The Companys reserving process also serves to mitigate the risk associated with the Companys loss and loss expense reserve estimates. The Company seeks to base its loss reserve estimates upon actuarial and statistical projections derived from the most recently available data, as well as current information on future trends in claims severity and frequency, judicial theories of liability and other factors. The Company continually refines both its loss reserve estimates and the means by which its loss reserve estimates are derived, incorporating an ongoing process of developing loss experience, reported claims and claims settlements.
Investment Risk Management
Investment risk encompasses the risk of loss in our investment portfolio potentially caused by the adverse impact on our invested assets from fluctuations in interest rates, equity prices, credit spreads, foreign currency rates and other market changes.
The Company manages its investment risks through both a system of limits and a strategy to optimize the interaction of risks and opportunities. To ensure diversification of the Companys investment portfolio and avoid aggregation of risks, limits on asset types, economic sector exposure, industry exposure and individual security exposure are placed on our investment portfolio, and monitored on an ongoing basis. The Company manages its interest rate risk through an asset liability strategy that involves the selection of investments with appropriate characteristics, such as duration, yield, currency and liquidity that are tailored to the anticipated cash outflow characteristics of our liabilities and the anticipated interest rate environment. The Company manages foreign currency risk by seeking to match the Companys liabilities under insurance and reinsurance policies that are payable in foreign currencies with assets including cash and investments that are denominated in such currencies. In order to limit the Companys exposure to credit risk, the Companys investment policy is to invest in debt instruments of high credit quality issuers and to limit the amount of credit exposure with respect to particular ratings categories and any one issuer. The Company has limited its exposure to any single corporate issuer to 0.60% or less of its fixed income investments, which includes fixed maturity investments, short-term investments and preferred equity securities, as of December 31, 2009.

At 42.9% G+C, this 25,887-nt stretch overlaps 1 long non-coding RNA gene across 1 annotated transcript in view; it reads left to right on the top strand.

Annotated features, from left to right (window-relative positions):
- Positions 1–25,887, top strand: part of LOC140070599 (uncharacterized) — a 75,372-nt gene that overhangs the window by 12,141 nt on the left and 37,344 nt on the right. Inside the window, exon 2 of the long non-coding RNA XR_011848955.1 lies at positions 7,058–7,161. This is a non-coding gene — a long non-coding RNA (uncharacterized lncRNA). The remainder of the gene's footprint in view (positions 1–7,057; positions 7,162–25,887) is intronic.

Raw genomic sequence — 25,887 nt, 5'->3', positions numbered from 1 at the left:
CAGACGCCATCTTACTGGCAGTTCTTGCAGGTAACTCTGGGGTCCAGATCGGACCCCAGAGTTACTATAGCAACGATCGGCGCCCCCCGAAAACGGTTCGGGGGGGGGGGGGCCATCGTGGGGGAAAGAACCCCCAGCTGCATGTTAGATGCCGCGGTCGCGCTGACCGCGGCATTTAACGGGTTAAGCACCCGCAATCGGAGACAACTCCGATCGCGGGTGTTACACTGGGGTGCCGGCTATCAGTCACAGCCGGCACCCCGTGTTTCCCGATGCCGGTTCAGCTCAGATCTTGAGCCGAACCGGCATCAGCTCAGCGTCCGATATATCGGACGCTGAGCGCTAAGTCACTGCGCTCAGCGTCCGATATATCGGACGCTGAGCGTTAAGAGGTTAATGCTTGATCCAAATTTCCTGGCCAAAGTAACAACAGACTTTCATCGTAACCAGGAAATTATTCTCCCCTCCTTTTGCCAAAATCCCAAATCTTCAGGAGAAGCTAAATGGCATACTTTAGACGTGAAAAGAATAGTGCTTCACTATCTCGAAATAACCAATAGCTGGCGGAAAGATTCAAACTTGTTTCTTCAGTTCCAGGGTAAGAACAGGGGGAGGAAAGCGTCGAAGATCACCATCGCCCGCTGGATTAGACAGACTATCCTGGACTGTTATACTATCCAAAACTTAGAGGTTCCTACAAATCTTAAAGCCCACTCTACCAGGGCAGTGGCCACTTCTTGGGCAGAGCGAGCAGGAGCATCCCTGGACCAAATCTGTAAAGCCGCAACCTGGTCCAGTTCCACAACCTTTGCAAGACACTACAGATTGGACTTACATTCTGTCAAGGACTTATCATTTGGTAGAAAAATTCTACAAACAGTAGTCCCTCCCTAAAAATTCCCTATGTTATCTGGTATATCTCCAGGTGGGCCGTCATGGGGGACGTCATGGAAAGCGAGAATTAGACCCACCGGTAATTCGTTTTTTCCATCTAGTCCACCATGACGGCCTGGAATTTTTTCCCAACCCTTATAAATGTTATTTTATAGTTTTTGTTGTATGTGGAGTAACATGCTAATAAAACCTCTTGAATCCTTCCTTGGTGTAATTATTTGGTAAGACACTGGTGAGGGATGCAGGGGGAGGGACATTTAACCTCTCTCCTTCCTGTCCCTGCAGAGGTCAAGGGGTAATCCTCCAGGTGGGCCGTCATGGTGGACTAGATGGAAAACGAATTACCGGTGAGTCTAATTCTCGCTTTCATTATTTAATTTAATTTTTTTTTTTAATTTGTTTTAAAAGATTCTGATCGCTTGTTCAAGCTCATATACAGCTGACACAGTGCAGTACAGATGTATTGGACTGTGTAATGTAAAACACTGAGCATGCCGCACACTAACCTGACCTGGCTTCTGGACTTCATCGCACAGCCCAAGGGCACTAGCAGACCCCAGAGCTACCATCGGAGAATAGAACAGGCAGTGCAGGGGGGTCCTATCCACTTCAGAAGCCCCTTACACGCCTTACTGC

The Company uses a number of capital-at-risk models, which include volatility-scenario based measures, value-at-risk (VaR) and credit impairment calculations to evaluate its investment portfolio risk. Volatility scenario-based measures are used in order to stress test the portfolio for expected changes in specific market scenarios. VaR is a probabilistic method of measuring the potential loss in portfolio value over a given time period and for a given distribution of historical returns. Portfolio risk, as measured by VaR, is affected by four primary risk factors: asset concentration, asset volatility, asset correlation and systematic risk. For a one year period over 95% of the time, assuming the risks taken into account in the VaR model perform per their historical tendencies, the investment portfolio loss for a year period was expected to be less than or equal to 4.5% at December 31, 2009. The Company adjusts its scenarios for a variety of extremes as well as expected outcomes. Management continuously evaluates the applicability and relevance of the models used and makes adjustments as necessary to reflect actual market conditions and performance over time.
Operational Risk Management
Operational risk represents the risk of loss as a result of inadequate or failed internal processes, system failures, human error or external events. Operational risks include, for example, employee or third party fraud, business interruptions, inaccurate processing of transactions, information technology failures, the loss of key employees without appropriate successors, and non-compliance with reporting obligations.
The Company seeks to mitigate operational risks through the application of strong process controls throughout our business. Key process controls include underwriting authority letters, underwriting referral protocols, claims procedures guidelines, Sarbanes-Oxley procedures, information technology procedures, the disaster recovery plan and the business continuity plan. The Companys internal audit department and operational audit personnel rigorously test the Companys various process controls on a regular basis.
The use by the Company of the services of unaffiliated third parties exposes the Company to heightened operational risks, including the risk of information technology and physical security breaches, fraud, non-compliance with laws and regulations or internal guidelines and inadequate service. The Company mitigates the operational risk posed by the use of third party vendors by verifying, among other items, a potential third party vendors financial stability, ability to provide ongoing service, business continuity planning and its business reputation. The Company also allocates appropriate resources to monitor any significant third party relationships.
Role of the Board of Directors in Risk Management
The Companys Board of Directors has administered its risk oversight of the Company through quarterly joint meetings of the Audit Committee and Underwriting Committee members with members of senior management, including representatives from the Actuarial, Claims, Finance, Internal Audit, Investment, Legal and Underwriting functions within the organization. The Audit Committee and Underwriting Committee members reviewed with senior management the Companys enterprise risk management framework as set out above.